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In this issue:
Even Electrons Need a Vacation
Dorfan Today: Luminosity Records
SLUO Statistics Lectures to Begin Tomorrow

SLAC Today

Monday - August 7, 2006

Preparations for SSRL's new beamline 12 will continue during the shutdown.
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Even Electrons Need a Vacation

Starting today, SPEAR3 will be shut down for annual maintenance and upgrades. The shutdown, which began this morning at 6:00 a.m. and will last until early October, gives engineers an opportunity to perform maintenance and equipment upgrades.

This year most many of the accelerator upgrades are geared toward implementing top-off injection in SPEAR. Among these upgrades is a new ejection septum chamber, a device located at the point where electrons leave the booster ring to be injected into the SPEAR3 main storage ring. With the present chamber, the beam spreads out slightly as it passes through a special vacuum-tight window, reducing the efficiency of injecting electrons into SPEAR. The new septum chamber will eliminate that problem and give operators a tighter beam out of the booster.  Read more...

(Director's Column - Dorfan Today)

I am now back from the ICHEP conference in Moscow where results from SLAC's high energy physics research made a leading contribution. Throughout my travels I kept a close eye on the performance of the B-Factory from various hotel and conference rooms, and I was delighted to see that PEP-II achieved several major milestones in the past few days. The best seven-day integrated luminosity reached 5385 inverse picobarns (pb-1). This performance has increased over 20% in the past year. Secondly, the total integrated luminosity delivered by PEP-II to BaBar has now exceeded 400 inverse femto-barns (fb-1). Congratulations to the dedicated support staff spread over the Particle and Particle Astrophysics (PPA) and Operations Directorates whose hard work and skill made these achievements possible.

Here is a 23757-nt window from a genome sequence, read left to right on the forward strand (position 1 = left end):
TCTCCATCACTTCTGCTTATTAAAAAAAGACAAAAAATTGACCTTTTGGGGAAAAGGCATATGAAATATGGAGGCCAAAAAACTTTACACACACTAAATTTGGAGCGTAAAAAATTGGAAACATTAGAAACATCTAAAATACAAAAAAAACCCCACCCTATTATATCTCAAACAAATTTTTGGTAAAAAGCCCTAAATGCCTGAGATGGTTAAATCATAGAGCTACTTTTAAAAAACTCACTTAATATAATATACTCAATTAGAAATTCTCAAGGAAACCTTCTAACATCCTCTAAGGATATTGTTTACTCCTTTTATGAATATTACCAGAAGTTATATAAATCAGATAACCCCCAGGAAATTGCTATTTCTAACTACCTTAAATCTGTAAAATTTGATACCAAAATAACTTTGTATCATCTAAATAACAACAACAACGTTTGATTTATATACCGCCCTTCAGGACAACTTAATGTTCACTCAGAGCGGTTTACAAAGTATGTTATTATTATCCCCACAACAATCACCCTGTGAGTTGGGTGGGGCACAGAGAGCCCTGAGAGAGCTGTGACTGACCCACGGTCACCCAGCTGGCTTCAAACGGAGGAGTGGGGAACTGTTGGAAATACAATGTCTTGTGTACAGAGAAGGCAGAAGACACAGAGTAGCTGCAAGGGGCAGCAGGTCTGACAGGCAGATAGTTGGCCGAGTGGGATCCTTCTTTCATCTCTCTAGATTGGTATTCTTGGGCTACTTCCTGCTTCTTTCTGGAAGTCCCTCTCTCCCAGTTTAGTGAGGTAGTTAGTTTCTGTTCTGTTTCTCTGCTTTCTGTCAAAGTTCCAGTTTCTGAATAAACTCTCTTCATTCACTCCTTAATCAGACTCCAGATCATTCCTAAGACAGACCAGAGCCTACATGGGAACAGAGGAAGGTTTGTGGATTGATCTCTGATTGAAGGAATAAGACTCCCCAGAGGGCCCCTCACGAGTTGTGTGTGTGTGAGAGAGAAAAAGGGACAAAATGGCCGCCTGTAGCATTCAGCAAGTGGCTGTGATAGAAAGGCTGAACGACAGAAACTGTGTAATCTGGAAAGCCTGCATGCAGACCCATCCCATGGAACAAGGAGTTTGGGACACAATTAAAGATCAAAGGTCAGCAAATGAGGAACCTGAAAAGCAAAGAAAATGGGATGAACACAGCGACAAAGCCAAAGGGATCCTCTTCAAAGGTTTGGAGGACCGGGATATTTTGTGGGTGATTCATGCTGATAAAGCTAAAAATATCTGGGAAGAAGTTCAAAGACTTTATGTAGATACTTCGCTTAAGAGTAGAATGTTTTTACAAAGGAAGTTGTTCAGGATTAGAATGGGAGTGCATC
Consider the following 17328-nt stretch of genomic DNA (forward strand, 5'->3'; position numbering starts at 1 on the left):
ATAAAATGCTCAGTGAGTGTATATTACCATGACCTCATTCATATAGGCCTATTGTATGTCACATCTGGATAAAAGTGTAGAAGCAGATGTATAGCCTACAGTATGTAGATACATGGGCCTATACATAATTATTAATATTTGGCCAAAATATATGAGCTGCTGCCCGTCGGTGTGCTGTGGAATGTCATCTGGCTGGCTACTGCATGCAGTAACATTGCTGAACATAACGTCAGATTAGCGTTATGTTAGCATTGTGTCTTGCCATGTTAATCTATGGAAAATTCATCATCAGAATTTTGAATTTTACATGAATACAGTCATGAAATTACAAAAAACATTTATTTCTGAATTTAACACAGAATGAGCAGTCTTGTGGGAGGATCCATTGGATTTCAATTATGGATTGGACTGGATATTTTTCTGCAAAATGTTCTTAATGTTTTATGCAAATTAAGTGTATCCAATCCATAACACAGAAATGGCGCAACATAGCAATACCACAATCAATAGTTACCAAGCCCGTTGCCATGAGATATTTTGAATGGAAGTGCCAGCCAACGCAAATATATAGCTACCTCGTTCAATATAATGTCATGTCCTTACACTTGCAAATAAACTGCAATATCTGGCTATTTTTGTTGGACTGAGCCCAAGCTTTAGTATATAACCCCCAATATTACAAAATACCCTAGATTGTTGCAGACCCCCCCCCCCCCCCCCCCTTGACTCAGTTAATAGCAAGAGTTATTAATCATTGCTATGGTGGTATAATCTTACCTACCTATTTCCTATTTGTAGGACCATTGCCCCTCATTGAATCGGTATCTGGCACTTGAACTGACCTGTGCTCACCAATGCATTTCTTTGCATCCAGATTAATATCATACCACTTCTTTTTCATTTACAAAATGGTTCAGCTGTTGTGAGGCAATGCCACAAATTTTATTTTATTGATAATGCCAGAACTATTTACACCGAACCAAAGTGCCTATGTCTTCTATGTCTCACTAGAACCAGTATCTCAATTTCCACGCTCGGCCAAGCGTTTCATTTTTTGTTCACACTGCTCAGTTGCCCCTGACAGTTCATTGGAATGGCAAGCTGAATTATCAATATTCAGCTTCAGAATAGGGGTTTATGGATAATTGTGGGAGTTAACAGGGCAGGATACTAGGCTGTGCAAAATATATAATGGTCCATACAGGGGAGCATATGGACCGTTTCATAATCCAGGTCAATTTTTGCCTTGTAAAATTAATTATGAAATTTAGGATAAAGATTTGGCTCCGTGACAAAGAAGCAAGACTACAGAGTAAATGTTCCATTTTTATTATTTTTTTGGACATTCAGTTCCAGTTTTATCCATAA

The end of data taking for Run 5 on August 21 will usher in a whole new set of challenges for BaBar and PEP-II. In a carefully choreographed ballet, involving up to 11 shifts per week and spanning the four months until operations resume in early January 2007, BaBar will complete the replacement of the resistive-plate chambers (RPCs) of the barrel muon system with limited-streamer tubes (LST). The first one-third of the new system was installed in Summer 2004 and has performed flawlessly since then, delivering outstanding efficiency for muon detection. Physicists, engineers, and technicians from both SLAC and collaborating BaBar institutions will be working throughout the shutdown to complete the replacement, a task that will greatly benefit from the past year's meticulous planning and preparation.  Read more...

SLUO Statistics Lectures to Begin Tomorrow

The 2006 SLAC Users' Organization Lecture Series on Statistics and Numerical Methods begins tomorrow.

"Statistics issues permeate everything we do, from designing experiments to analyzing the output of the detector," says BaBar physicist Frank Porter of Caltech, who is coordinating the event.

Lectures will be held at the Panofsky Auditorium (not the Kavli Auditorium as earlier scheduled) Tuesdays through Thursdays, August 8-10 and 15-17, and the full week of August 28-September 1. They begin at 10 a.m. and last an hour, with a half-hour scheduled afterward for questions and discussion. This series, the first since 2000, has three themes: confidence intervals, density estimation, and machine learning.

Particle physicist Roger Barlow of the University of Manchester will deliver the first set of talks on classical and Bayesian confidence intervals, a range of values that covers the uncertainty in a measurement. There is a high probability that these topics will yield some especially interesting discussion, says Porter, as there is much contention over which approach has better properties.

In the second week, Porter will cover density estimation, or statements about the probability distributions from which data sets are obtained.

BaBar collaborator Ilya Narsky of Caltech will deliver the third set of lectures. He will cover how to optimize data analysis, including techniques from the world of statisticians that are likely to be new to most high-energy physicists, says Porter.

"We will attempt to educate users about the tools we very much depend on and introduce new ideas for people to think about," says Porter.

The series is free and open to all SLAC users. The 2006 lecture series webpage is available online. For videos of the 2000 lecture series, click here.

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